• Hemorrhoids (swollen and inflamed veins in your anus or rectum)
  • Levator ani syndrome (spasm in the muscles that surround the anus)
  • Perianal abscess (pus in the deep tissue around the anus)
  • Perianal hematoma (a collection of blood in the perianal tissue caused by a ruptured vein, sometimes called an external hemorrhoid)
  • Proctalgia fugax (fleeting pain due to rectal muscle spasm)
  • Proctitis (inflammation of the lining of the rectum)
  • Solitary rectal ulcer syndrome (ulcer of the rectum)
  • Thrombosed hemorrhoid (blood clot in a hemorrhoid)
  • Trauma
  • Ulcerative colitis (a type of inflammatory bowel disease)
  • Ulcerative proctitis (a type of inflammatory bowel disease)

Risk factors

What increases my risk for anal pain?

Please discuss with your doctor for further information.

Diagnosis & treatment

The information provided is not a substitute for any medical advice. ALWAYS consult with your doctor for more information.

How is anal pain diagnosed?

Your doctor may conduct a rectal examination to rule out any other causes of the pain.

  • A digital rectal examination is needed to make the diagnosis of levator ani syndrome. During the examination, your doctor can feel the levator ani muscles. They may feel tight, and touching them can reproduce the pain.
  • Your doctor can make the diagnosis of a thrombosed haemorrhoid by doing a visual examination of the anus or anal canal.
  • The diagnosis of anal fissure is usually made by a visual examination.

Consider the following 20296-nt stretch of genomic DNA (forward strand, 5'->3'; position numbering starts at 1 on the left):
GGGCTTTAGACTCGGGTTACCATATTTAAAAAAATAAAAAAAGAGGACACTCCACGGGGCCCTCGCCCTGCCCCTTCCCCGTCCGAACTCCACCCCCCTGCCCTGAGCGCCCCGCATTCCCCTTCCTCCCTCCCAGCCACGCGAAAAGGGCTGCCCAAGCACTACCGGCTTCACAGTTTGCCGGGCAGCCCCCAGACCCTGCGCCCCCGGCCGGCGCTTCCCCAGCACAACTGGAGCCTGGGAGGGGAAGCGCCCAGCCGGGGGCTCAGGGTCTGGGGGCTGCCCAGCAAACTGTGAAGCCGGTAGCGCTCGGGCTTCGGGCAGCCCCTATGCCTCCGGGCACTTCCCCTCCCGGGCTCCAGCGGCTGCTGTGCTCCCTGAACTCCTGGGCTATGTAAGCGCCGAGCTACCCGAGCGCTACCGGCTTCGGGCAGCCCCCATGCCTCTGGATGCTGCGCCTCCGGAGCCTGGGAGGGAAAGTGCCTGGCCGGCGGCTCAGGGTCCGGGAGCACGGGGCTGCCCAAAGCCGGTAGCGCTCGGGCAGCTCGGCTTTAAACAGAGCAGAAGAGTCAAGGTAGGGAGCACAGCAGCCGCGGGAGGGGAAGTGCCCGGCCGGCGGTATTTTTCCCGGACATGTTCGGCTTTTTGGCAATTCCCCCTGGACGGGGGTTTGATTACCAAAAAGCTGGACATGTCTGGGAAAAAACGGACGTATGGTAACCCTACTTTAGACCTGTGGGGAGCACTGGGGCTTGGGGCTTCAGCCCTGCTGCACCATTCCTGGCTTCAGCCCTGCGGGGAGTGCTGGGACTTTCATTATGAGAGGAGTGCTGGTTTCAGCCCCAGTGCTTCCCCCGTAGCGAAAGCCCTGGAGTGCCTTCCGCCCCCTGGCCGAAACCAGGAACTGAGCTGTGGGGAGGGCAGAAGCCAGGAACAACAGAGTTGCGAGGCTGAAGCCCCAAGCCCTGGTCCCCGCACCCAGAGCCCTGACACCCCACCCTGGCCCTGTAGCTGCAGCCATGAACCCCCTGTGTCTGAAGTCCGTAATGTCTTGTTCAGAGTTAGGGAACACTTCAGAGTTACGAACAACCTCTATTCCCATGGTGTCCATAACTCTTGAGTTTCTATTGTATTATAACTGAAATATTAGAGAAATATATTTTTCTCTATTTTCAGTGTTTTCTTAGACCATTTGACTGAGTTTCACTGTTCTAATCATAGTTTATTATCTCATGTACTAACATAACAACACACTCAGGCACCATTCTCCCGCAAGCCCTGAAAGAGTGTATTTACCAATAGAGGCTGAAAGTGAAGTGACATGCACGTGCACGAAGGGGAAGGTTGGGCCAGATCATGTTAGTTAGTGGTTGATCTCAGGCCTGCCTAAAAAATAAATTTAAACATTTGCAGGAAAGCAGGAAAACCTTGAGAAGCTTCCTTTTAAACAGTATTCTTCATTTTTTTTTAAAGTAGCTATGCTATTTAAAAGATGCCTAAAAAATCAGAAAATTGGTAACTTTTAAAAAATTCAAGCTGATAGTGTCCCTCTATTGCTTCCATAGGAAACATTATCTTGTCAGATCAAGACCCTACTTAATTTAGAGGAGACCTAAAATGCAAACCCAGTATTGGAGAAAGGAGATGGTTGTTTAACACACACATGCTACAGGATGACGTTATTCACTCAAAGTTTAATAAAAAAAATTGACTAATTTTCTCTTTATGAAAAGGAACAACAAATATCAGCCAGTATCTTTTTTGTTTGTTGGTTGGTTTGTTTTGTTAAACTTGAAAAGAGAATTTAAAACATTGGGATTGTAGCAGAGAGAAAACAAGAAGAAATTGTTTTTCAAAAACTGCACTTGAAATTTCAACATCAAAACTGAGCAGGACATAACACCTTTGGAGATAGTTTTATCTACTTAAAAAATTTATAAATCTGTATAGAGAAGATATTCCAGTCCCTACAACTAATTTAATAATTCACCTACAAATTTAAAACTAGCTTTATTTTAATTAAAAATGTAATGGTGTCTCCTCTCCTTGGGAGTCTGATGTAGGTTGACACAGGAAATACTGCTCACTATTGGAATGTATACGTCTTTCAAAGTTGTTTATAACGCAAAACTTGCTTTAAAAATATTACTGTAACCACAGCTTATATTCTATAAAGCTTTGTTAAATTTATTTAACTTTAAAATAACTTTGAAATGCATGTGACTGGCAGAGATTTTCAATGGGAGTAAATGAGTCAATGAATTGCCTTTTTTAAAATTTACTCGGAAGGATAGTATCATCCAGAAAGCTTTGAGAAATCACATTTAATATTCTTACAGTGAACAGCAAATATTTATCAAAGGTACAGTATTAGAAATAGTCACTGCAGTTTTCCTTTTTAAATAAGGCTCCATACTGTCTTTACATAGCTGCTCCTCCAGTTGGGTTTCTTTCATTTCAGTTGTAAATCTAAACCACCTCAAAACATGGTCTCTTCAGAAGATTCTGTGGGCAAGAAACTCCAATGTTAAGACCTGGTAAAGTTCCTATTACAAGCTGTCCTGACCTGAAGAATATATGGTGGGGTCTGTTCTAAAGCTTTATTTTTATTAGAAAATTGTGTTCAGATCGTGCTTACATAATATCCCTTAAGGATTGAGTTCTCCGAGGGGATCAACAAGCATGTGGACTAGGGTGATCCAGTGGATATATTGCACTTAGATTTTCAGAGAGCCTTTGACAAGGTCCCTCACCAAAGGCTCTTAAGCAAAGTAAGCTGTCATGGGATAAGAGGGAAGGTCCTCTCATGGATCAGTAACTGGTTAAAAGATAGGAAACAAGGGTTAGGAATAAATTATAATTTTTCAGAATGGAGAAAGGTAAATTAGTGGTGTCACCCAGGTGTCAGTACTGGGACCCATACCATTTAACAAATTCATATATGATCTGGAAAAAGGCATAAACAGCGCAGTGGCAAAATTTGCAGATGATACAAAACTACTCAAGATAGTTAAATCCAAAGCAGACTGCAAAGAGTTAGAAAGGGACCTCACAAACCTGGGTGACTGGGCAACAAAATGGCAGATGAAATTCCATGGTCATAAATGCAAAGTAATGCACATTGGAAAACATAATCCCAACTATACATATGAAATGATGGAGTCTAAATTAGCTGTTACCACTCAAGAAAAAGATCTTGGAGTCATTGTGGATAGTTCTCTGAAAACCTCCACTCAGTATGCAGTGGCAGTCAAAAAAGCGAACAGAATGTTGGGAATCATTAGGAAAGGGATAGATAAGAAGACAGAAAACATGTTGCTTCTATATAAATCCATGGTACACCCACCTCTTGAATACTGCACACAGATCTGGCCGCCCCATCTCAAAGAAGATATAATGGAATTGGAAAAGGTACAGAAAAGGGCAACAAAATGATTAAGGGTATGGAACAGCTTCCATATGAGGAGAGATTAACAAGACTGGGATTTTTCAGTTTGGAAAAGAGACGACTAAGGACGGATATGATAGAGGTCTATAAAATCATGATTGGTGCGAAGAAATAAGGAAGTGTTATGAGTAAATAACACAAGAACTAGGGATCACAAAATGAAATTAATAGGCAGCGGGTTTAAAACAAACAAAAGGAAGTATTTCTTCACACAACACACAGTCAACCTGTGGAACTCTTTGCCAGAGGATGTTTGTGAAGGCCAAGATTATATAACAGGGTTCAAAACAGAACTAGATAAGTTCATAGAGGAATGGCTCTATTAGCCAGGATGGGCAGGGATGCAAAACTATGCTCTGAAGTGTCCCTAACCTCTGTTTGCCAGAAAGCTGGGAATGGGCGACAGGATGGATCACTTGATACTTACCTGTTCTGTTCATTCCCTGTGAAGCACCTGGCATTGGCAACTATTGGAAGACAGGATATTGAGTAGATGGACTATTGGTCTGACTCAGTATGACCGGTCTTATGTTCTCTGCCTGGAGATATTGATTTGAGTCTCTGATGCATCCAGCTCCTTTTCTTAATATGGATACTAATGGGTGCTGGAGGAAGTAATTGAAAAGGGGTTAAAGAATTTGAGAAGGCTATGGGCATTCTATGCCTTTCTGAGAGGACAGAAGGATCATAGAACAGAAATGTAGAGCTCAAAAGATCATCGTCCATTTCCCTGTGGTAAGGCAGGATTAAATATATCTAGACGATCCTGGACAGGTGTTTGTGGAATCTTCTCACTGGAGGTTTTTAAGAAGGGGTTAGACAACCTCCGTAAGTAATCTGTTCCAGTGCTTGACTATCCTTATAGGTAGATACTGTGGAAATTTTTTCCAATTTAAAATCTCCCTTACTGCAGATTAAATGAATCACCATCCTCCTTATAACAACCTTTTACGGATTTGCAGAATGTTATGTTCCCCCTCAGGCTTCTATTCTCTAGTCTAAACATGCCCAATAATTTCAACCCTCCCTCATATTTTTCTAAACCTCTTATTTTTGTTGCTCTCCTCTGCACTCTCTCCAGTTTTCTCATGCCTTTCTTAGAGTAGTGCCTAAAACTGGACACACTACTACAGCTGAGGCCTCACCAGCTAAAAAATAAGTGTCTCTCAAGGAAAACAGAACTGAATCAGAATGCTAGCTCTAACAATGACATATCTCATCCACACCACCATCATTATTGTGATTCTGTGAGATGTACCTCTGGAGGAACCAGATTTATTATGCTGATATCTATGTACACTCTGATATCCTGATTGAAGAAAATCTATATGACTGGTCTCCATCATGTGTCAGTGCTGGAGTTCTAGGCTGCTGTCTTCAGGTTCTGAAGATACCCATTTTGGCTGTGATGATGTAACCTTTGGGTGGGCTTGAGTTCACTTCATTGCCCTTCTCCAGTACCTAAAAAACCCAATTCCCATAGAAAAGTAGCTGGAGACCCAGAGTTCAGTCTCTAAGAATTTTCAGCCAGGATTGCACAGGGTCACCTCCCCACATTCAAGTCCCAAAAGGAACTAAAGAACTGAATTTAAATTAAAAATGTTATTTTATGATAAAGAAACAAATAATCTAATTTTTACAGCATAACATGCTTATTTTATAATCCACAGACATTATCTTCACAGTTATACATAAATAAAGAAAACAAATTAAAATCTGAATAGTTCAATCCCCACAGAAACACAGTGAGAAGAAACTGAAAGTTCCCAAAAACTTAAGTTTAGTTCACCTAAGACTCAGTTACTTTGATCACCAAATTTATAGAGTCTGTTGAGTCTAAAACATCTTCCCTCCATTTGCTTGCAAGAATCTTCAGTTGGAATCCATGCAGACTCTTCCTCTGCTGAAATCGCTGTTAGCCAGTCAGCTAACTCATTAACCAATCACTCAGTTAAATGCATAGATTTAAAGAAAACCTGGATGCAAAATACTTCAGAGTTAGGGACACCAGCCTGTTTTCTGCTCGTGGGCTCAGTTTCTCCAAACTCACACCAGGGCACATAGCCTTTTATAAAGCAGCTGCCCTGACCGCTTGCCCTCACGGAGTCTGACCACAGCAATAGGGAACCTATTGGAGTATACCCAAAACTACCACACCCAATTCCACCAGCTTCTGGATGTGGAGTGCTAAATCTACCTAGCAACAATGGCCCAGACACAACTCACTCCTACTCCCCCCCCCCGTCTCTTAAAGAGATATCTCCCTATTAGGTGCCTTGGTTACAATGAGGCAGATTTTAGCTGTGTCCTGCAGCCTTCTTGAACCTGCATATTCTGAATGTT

How is anal pain treated?

Self-care at home

The following treatments can help lessen the discomfort of a painful haemorrhoid

  • Sit in a hot bath for 20 minutes several times a day
  • Use over-the-counter haemorrhoid treatments
  • Take stool softeners and extra fibre to lessen pain with bowel movements

These home treatments will promote healing of anal fissures

  • Sit in a hot bath for 20 minutes, 3 times a day, to reduce pain and help healing
  • Eat a high-fibre diet and use stool softeners to make bowel movements less painful
  • Apply hydrocortisone or local anaesthetic creams to help decrease pain

Because anal pain attacks last for such a brief period of time, no treatment acts fast enough to stop an attack. Currently there are no medications to prevent an attack.

Lifestyle changes & home remedies

What are some lifestyle changes or home remedies that can help me manage anal pain?

The following lifestyles and home remedies might help you cope with anal pain:

The best way to avoid anal pain is to eat a high-fiber diet and drink plenty of water. This will help you produce soft stools that are easy to pass and that cause less trauma to the anal passage.

If you have any questions, please consult with your doctor to better understand the best solution for you.

Hello Health Group does not provide medical advice, diagnosis or treatment.

Review Date: August 3, 2017 | Last Modified: August 3, 2017